Panda says the model demands a lot less of a PC's resources, 5% versus 9% for other fat-client AV software approaches. That means older PCs can get protected better, cheaper, and longer. Far fewer people will need to upgrade the PC hardware just to keep it free from viruses. It's about time! Poor security should not be a business model for sellers of new computers and software.

I'm going to try this service on Windows XP Home running on Parallels on my iMac Leopard. I'll report back on how it works.

As I said, I hope this model succeeds because it really is a harbinger of how cloud-based services can improve and solve thorny problems in a highly efficient manner that combines the power of community with scale and automation. This may go far in also dissuading the creators of malware because the bad things will be squelched so fast if a Panda model get critical mass that the effort is useless and therefore mute.

Panda Security, a privately held company based in Spain, could well see its services expand to include PC maintenance, support, remote and automated support, and even more SaaS applications and productivity services. I expect this burgeoning ball of PC services from the cloud ecology to become the real software plus services model. It will be very interesting to see which vendors and/or providers or partnerships can assemble the best solutions package first and best.

Incidentally, don't expect Microsoft to do this cloud-based security thing. It can't afford to kill off or alienate the third-party malware security providers by doing it all itself. Those days are long past gone. The third parties, however, can now stretch their wings and fly. And they are.

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Tuesday, April 28, 2009

Can software development aspire to the cloud?

This guest post comes courtesy of Tony Baer's OnStrategies blog. Tony is a senior analyst at Ovum. His profile is here. You can reach him here.

As we’re all too aware, the tech field has always been all too susceptible to the fad of the buzzword, which of curse gave birth to another buzzword as popularized by gave birth to Gartner’s Hype Cycles. But in essence the tech field is no different from the worlds of fashion or the latest wave in electronic gizmos – there’s always going to be some new gimmick on the block.

But when it comes to cloud, we’re just as guilty as the next would-be prognosticator as it figured into several of our top predictions for 2009. In a year of batten-down-the-hatch psychology, anything that saves or postpones costs, avoids long-term commitment, while preserving all options (to scale up or ramp down) is going to be quite popular, and under certain scenarios, cloud services support all that.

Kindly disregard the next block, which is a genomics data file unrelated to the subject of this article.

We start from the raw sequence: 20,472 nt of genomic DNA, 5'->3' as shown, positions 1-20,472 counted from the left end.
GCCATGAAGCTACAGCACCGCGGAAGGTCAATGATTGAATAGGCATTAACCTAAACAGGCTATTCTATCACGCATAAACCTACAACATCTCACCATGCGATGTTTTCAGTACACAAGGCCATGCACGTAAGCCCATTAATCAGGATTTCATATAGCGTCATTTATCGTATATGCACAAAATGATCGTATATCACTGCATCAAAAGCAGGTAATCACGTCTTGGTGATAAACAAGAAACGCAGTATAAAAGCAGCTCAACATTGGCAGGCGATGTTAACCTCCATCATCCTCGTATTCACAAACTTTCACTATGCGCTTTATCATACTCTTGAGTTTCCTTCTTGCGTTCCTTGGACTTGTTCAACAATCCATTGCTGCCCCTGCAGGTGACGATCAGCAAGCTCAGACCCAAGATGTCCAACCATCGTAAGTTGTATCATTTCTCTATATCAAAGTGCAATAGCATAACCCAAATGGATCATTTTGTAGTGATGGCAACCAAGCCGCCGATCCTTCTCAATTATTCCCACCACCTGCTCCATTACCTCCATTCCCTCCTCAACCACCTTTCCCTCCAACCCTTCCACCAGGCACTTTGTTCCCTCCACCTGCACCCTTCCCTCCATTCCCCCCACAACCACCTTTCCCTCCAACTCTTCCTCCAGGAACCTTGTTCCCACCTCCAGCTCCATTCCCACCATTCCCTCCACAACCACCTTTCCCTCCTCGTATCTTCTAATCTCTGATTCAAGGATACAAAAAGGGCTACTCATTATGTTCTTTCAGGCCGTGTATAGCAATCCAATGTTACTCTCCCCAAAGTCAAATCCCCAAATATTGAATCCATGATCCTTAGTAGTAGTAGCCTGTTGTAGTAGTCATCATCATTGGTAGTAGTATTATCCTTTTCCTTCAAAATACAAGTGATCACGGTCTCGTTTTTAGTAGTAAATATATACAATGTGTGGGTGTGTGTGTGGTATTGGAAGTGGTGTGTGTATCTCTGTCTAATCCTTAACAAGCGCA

And so it shouldn’t be surprising that roughly a decade after re-popularized the concept (remember, today’s cloud is yesterday’s time-sharing), the cloud is beginning to shake up how software developers approach application development. But in studying the extent to which the cloud has impacted software development for our day job at Ovum, we came across some interesting findings that in some cases had their share of surprises.

ALM vendors, like their counterparts on the applications side, are still figuring out how the cloud will impact their business. While there is no shortage of hosted tools addressing different tasks in the software development lifecycle (SDLC), major players such as IBM/Rational have yet to show their cards. In fact, there was a huge gulf of difference in cloud-readiness between IBM and HP, whose former Mercury unit has been offering hosted performance testing capabilities for 7 or 8 years, and is steadily expanding hosted offerings to much of the rest of its BTO software portfolio.

More surprising was the difficulty of defining what Platform-as-a-Service (PaaS) actually means. There is the popular definition and then the purist one. For instance, cloud service providers such as employ the term PaaS liberally in promoting their development platform, in actuality development for the platform uses coding tools that don’t run on Salesforce’s servers, but locally on the developer’s own machines. Only once the code is compiled is it migrated to the developer’s sandbox where it is tested and staged prior to deployment. For now, the same principle applies to Microsoft Azure.

That throws plenty of ambiguity on the term PaaS – does it refer to development inside the cloud, or development of apps that run in the cloud? The distinction is important, not only to resolve marketplace confusion and realistically manage developer expectations, but also to highlight the reality that apps designed for running inside a SaaS provider’s cloud are going to be architecturally different than those deployed locally. Using the Salesforce definition of PaaS, apps that run in its cloud are designed based on the fact that the Salesforce engine handles all the underlying plumbing. In this case, it also highlights the very design of Salesforce’s Apex programming language, which is essentially a stored procedures variant of Java. It’s a style of development popular from the early days of client/server, where the design pattern of embedding logic inside the database was viewed as a realistic workaround to the bottlenecks of code running from fat clients. Significantly, it runs against common design patterns for highly distributed applications, and of course against the principles of SOA, which was to loosely couple the logic and abstracted from the physical implementation. In plain English, this means that developers of apps to run in the cloud may have to make some very stark architectural choices.

The confusion over PaaS could be viewed as a battle over vendor lock-in. It would be difficult to port an application running in the

That throws plenty of ambiguity on the term PaaS – does it refer to development inside the cloud, or development of apps that run in the cloud?

Salesforce cloud to another cloud provider or transition it to on premises because the logic is tightly coupled to Salesforce’s plumbing. This also sets the stage for future differentiation of players like Microsoft, whose Software + Services is supposed to make the transition between cloud and on premises seamless; in actuality, that will prove more difficult unless the applications are written in strict, loosely-coupled service-oriented manner. But that’s another discussion that applies to all cloud software, not just ALM tools.